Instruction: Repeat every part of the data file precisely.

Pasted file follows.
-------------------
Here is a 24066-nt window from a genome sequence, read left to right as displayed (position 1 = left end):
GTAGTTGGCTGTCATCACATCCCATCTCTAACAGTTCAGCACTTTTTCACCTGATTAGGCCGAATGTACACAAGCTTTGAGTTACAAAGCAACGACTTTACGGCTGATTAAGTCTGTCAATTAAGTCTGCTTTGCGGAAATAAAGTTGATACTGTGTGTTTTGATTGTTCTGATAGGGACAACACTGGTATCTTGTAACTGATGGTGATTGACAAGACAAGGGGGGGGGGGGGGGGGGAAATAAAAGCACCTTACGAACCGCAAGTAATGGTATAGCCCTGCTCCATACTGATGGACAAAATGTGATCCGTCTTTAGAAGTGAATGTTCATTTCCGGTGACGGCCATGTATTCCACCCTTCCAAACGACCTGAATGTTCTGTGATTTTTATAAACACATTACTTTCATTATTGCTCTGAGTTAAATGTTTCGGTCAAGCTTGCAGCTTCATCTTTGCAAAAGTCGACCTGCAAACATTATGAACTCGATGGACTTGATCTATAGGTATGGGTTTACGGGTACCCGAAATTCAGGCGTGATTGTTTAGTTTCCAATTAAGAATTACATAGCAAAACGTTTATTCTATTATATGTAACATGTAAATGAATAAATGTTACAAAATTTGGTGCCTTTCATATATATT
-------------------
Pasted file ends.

Here is a 24066-nt window from a genome sequence, read left to right as displayed (position 1 = left end):
GTAGTTGGCTGTCATCACATCCCATCTCTAACAGTTCAGCACTTTTTCACCTGATTAGGCCGAATGTACACAAGCTTTGAGTTACAAAGCAACGACTTTACGGCTGATTAAGTCTGTCAATTAAGTCTGCTTTGCGGAAATAAAGTTGATACTGTGTGTTTTGATTGTTCTGATAGGGACAACACTGGTATCTTGTAACTGATGGTGATTGACAAGACAAGGGGGGGGGGGGGGGGGGAAATAAAAGCACCTTACGAACCGCAAGTAATGGTATAGCCCTGCTCCATACTGATGGACAAAATGTGATCCGTCTTTAGAAGTGAATGTTCATTTCCGGTGACGGCCATGTATTCCACCCTTCCAAACGACCTGAATGTTCTGTGATTTTTATAAACACATTACTTTCATTATTGCTCTGAGTTAAATGTTTCGGTCAAGCTTGCAGCTTCATCTTTGCAAAAGTCGACCTGCAAACATTATGAACTCGATGGACTTGATCTATAGGTATGGGTTTACGGGTACCCGAAATTCAGGCGTGATTGTTTAGTTTCCAATTAAGAATTACATAGCAAAACGTTTATTCTATTATATGTAACATGTAAATGAATAAATGTTACAAAATTTGGTGCCTTTCATATATATT